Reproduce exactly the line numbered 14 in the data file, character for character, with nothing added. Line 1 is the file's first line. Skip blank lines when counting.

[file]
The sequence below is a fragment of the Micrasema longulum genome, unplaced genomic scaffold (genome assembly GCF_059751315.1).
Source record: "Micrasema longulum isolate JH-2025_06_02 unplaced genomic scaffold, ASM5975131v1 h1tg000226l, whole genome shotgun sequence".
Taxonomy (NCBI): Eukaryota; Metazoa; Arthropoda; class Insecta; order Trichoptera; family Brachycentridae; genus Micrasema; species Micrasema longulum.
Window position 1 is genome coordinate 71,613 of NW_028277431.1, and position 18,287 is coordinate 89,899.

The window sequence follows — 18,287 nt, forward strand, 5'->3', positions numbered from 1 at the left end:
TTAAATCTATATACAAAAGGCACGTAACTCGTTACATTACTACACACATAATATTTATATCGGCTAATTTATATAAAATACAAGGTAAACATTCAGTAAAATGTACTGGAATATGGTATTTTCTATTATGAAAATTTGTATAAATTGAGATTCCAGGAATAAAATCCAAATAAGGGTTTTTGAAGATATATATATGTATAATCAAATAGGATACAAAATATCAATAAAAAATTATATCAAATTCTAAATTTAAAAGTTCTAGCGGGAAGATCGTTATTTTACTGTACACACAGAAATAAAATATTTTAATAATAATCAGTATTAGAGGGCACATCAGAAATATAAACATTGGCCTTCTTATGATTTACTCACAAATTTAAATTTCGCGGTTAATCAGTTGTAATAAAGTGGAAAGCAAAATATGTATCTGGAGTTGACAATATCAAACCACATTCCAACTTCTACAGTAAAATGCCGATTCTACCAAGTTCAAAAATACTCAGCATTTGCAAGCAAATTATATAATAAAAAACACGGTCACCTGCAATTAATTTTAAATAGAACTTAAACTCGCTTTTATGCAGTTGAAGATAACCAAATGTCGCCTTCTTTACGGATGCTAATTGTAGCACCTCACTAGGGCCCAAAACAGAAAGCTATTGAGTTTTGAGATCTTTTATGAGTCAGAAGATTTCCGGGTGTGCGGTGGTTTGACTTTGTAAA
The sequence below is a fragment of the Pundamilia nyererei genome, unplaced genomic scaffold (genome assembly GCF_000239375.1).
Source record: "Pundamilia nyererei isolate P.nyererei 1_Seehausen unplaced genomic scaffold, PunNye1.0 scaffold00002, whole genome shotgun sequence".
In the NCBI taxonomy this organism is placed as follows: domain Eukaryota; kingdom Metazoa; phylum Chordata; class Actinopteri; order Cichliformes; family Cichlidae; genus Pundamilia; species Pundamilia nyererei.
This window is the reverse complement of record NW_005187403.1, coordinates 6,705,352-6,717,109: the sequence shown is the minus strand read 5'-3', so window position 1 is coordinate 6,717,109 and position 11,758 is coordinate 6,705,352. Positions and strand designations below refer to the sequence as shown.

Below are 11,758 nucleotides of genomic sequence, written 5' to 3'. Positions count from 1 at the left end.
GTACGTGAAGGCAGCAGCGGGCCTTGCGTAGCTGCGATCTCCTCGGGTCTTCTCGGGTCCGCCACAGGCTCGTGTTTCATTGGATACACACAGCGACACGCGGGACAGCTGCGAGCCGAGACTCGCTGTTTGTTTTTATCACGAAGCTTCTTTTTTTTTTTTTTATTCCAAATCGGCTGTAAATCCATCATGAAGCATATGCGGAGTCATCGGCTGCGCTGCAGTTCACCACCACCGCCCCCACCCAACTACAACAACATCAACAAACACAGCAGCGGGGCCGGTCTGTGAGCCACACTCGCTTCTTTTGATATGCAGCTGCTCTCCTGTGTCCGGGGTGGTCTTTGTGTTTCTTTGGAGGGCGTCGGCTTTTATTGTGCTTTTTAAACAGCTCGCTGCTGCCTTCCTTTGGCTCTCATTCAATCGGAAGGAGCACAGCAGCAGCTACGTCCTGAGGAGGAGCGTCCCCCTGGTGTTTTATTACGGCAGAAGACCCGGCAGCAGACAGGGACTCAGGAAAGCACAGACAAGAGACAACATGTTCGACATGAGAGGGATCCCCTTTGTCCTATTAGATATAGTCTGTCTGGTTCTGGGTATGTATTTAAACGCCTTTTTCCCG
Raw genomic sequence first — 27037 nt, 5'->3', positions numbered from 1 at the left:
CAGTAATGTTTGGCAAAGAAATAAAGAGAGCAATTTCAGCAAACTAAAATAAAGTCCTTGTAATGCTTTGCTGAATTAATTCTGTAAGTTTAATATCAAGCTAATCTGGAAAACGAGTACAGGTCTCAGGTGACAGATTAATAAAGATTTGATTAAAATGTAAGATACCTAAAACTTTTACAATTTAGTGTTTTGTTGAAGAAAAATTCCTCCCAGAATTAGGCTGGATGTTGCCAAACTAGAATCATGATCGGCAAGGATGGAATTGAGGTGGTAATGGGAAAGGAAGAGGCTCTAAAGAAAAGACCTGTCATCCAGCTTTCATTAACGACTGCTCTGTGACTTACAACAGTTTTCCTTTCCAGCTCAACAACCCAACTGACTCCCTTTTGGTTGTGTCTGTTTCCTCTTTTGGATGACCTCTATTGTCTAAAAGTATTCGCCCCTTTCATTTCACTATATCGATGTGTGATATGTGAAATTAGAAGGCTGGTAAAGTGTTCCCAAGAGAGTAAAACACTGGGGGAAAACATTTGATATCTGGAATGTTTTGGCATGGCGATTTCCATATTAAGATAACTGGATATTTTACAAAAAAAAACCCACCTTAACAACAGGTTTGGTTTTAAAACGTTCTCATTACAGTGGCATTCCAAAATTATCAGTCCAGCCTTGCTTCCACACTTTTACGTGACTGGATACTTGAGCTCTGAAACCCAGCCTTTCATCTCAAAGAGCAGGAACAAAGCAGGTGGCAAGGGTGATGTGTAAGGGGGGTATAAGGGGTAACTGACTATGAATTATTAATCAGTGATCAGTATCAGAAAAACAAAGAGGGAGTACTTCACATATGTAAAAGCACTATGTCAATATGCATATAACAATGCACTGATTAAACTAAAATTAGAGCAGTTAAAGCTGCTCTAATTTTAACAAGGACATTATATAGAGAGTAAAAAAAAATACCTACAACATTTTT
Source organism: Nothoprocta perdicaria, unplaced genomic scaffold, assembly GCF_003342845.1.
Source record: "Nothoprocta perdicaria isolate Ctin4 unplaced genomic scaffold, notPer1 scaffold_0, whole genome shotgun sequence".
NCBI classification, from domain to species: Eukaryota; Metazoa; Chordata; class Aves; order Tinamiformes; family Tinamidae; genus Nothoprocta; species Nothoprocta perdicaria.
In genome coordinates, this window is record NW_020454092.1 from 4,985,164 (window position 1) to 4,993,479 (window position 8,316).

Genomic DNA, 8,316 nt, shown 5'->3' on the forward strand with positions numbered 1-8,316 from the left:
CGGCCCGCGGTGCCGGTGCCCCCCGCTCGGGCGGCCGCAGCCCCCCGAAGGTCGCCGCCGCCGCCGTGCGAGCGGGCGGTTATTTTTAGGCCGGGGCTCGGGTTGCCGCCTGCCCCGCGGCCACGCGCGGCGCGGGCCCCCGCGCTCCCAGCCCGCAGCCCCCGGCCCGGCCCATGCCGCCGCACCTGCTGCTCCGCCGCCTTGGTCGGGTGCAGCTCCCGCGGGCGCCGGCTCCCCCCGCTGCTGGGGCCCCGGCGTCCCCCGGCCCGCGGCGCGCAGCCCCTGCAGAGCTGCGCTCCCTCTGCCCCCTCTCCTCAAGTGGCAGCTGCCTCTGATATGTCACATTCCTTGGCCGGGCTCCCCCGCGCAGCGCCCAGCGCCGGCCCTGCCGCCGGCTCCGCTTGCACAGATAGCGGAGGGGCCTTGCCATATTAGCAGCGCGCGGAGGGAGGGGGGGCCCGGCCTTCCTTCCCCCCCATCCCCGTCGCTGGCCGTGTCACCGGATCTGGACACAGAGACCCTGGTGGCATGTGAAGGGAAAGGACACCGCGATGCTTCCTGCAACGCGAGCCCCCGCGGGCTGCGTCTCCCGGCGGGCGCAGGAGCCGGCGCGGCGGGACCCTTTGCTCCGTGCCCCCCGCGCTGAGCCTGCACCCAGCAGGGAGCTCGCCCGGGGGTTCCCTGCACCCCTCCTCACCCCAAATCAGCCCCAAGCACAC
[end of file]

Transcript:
CAGTAATGTTTGGCAAAGAAATAAAGAGAGCAATTTCAGCAAACTAAAATAAAGTCCTTGTAATGCTTTGCTGAATTAATTCTGTAAGTTTAATATCAAGCTAATCTGGAAAACGAGTACAGGTCTCAGGTGACAGATTAATAAAGATTTGATTAAAATGTAAGATACCTAAAACTTTTACAATTTAGTGTTTTGTTGAAGAAAAATTCCTCCCAGAATTAGGCTGGATGTTGCCAAACTAGAATCATGATCGGCAAGGATGGAATTGAGGTGGTAATGGGAAAGGAAGAGGCTCTAAAGAAAAGACCTGTCATCCAGCTTTCATTAACGACTGCTCTGTGACTTACAACAGTTTTCCTTTCCAGCTCAACAACCCAACTGACTCCCTTTTGGTTGTGTCTGTTTCCTCTTTTGGATGACCTCTATTGTCTAAAAGTATTCGCCCCTTTCATTTCACTATATCGATGTGTGATATGTGAAATTAGAAGGCTGGTAAAGTGTTCCCAAGAGAGTAAAACACTGGGGGAAAACATTTGATATCTGGAATGTTTTGGCATGGCGATTTCCATATTAAGATAACTGGATATTTTACAAAAAAAAACCCACCTTAACAACAGGTTTGGTTTTAAAACGTTCTCATTACAGTGGCATTCCAAAATTATCAGTCCAGCCTTGCTTCCACACTTTTACGTGACTGGATACTTGAGCTCTGAAACCCAGCCTTTCATCTCAAAGAGCAGGAACAAAGCAGGTGGCAAGGGTGATGTGTAAGGGGGGTATAAGGGGTAACTGACTATGAATTATTAATCAGTGATCAGTATCAGAAAAACAAAGAGGGAGTACTTCACATATGTAAAAGCACTATGTCAATATGCATATAACAATGCACTGATTAAACTAAAATTAGAGCAGTTAAAGCTGCTCTAATTTTAACAAGGACATTATATAGAGAGTAAAAAAAAATACCTACAACATTTTT